*To*: "soft_skinned_space" <empyre@lists.cofa.unsw.edu.au>*Subject*: RE: [-empyre-] 'new media' -> future*From*: "Jim Andrews" <jim@vispo.com>*Date*: Sat, 10 Jan 2004 14:27:54 -0800*Delivered-to*: empyre@bebop.cofa.unsw.edu.au*Importance*: Normal*In-reply-to*: <BC259FF8.6F50%henry.warwick@sbcglobal.net>*Reply-to*: soft_skinned_space <empyre@lists.cofa.unsw.edu.au>

Henry said: > I think that a unification of Science and Art is a waste of time. The two > are fundamentally different and answer different questions. At the same > time, I think that the dialogue between the two cultural forces will grow > and grow exponentially over time, as they do share a number of needs. it used to be that physics was the great exemplar of the application of mathematics. physics is of course still strong, but with computers being as ubiquitous and significant as they are now, the mathematics of computer science is gaining greater prominence. and how does this mathematics differ from the typical mathematics of physics? well, calculus and differential equations tend to be the central tools of physics. the mathematics of computer science isn't so oriented toward calculus and d.e's as to a kind of mix of tools from analysis/the foundations (logic and formal systems), graph theory, combinatorics. but of course it depends on what aspect of computer science you're looking at. i have to learn Director 3D over the next few months, so will be revisiting linear algebra and vector spaces, matrix transformations, etc. antoine schmitt, i note, wrote a program that performs Fourier transforms on sound. etc. i got a book out from the library the other day called 'Parsing Natural Language' to revisit that stuff for my own interest in language. i picked up quite a good book on game theory a while ago. that looks interesting but it's very hard to read, all math. well written, though. my work is primarily in the arts as an artist. but it is exciting to note that i seem eventually to drag in all the math i ever learned in order to do the art i make. when i was young i studied english and math in school. wasn't interested in computers at all, and didn't start using one till i was 30, after six years of working in the arts, in radio, producing a literary show each week. my education in math and english was, um, interesting but disjointed. this was back in the early eighties. most of the really talented math students i knew ended up not pursuing a career in math. the lifestyle, culture, and pursuits associated with being a professional mathematician were just too unappealing. some went off to do weapons research. some went into the arts. etc. the english students i studied with, well, some of them are lawyers. the odd poet. the odd scholar. but none i know of whose work straddles the arts and sciences. Frédéric Durieu, an artist-programmer, said "...the aim of all this is to create poetry. So, I like to speak about algorithmic poetry. A poem is a text that procures you poetry if you read it. The code I'm trying to write is a text that procures you poetry if a computer reads it for you...." ( http://turbulence.org/curators/Paris/durieuenglish.htm ). The particular piece he talks about in that interview is called "Oeil Complex" which turns out to involve imaginary functions, functions of a complex variable. The point of all this, Henry, is that math and the sciences arise quite naturally in the work of programmer-artists. I wish that, when I was young and studying math and english, there had been more crossover between them. Significant crossover. Not incidental or occassional, but a kind of crossover that could result from the sort of field Nick and Noah are contemplating, trying to foster. To do art and science at the same time is very fulfilling, I find. It raises the purpose of the science, and there's something about using both one's artistic and scientific/mathematical abilities at once that is just very fulfilling. Art and science are, ideally, toward the benefit and delight of humanity. The cultures of science could really use more connection with the cultures of art. I don't mean art as cheerleader in science. I mean significant connection. So that real mathematical problems, say, arise out of the attempt to build a work of art, say. I don't mean art simply as 'humanizer' of science, either, though that could be an important role. Take the work of Giordanno Bruno, say, and have it come from a culture in which science and art are fruitfully combined. ja http://vispo.com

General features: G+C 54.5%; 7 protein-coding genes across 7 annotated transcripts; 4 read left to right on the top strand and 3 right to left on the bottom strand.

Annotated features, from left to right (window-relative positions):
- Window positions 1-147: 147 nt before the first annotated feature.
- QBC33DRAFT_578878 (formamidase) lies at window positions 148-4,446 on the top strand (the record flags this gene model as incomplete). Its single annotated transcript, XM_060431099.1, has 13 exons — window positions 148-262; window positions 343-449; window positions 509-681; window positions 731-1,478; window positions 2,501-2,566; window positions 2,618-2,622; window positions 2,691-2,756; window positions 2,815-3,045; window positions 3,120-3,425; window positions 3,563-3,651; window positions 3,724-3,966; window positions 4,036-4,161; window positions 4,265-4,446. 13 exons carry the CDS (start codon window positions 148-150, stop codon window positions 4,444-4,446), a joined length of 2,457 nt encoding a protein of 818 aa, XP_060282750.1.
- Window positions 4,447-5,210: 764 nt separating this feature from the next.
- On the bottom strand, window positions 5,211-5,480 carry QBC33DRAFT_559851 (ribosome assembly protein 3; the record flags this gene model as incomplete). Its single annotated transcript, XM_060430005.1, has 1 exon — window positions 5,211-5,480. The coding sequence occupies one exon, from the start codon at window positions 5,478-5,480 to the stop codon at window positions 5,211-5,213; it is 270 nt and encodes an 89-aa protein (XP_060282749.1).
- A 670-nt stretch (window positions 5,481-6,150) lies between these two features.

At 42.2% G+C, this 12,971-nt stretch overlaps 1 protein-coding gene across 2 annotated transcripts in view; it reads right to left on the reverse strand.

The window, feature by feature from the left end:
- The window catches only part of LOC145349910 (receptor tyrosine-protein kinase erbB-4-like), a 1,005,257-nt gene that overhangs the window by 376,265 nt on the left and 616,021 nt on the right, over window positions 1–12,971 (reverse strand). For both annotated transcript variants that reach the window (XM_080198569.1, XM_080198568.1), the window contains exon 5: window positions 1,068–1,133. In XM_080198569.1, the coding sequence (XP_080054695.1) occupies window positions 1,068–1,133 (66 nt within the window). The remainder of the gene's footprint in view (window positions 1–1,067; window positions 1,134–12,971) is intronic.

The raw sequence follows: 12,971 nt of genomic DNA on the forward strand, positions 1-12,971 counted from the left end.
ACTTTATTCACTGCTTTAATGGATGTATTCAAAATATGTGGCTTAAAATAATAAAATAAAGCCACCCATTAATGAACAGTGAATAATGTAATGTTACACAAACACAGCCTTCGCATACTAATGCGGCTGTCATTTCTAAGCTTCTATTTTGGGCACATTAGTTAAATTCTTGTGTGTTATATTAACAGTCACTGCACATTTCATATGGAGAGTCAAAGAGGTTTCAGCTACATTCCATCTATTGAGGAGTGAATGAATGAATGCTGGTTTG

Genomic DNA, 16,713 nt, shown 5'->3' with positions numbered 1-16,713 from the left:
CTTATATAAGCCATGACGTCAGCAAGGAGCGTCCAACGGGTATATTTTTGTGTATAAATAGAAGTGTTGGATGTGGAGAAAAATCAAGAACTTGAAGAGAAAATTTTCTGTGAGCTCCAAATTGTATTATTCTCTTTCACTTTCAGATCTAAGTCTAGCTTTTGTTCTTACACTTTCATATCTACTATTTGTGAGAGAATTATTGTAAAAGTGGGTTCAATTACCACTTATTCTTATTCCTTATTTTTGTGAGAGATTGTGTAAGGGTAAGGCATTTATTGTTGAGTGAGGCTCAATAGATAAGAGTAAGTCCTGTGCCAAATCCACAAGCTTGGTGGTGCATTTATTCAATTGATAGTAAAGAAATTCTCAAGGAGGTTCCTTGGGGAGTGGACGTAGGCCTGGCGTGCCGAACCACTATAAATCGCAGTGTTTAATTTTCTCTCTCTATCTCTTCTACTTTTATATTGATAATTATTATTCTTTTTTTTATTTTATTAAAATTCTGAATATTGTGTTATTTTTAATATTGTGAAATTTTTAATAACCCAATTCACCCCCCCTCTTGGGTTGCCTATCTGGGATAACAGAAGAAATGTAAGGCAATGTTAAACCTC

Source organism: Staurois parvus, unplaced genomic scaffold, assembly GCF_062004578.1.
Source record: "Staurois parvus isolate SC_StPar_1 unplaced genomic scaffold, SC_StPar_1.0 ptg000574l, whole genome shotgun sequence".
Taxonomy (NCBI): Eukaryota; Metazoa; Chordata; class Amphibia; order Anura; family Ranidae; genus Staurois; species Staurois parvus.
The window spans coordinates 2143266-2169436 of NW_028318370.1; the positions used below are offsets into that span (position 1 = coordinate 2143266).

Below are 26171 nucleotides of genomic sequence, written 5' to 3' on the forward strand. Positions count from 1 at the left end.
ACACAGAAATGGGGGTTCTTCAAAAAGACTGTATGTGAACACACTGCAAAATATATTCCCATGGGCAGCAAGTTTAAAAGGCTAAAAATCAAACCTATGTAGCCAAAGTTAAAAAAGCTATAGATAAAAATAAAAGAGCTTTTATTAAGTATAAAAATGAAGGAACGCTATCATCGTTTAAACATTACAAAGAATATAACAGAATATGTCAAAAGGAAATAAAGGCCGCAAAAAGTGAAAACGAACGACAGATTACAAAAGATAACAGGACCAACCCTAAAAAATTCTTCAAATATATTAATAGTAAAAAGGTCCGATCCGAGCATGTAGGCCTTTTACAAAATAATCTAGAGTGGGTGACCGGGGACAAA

**Follow-Ups**:**Re: [-empyre-] 'new media' -> future***From:*Henry Warwick <henry.warwick@sbcglobal.net>

**References**:**Re: [-empyre-] 'new media' -> future***From:*Henry Warwick <henry.warwick@sbcglobal.net>

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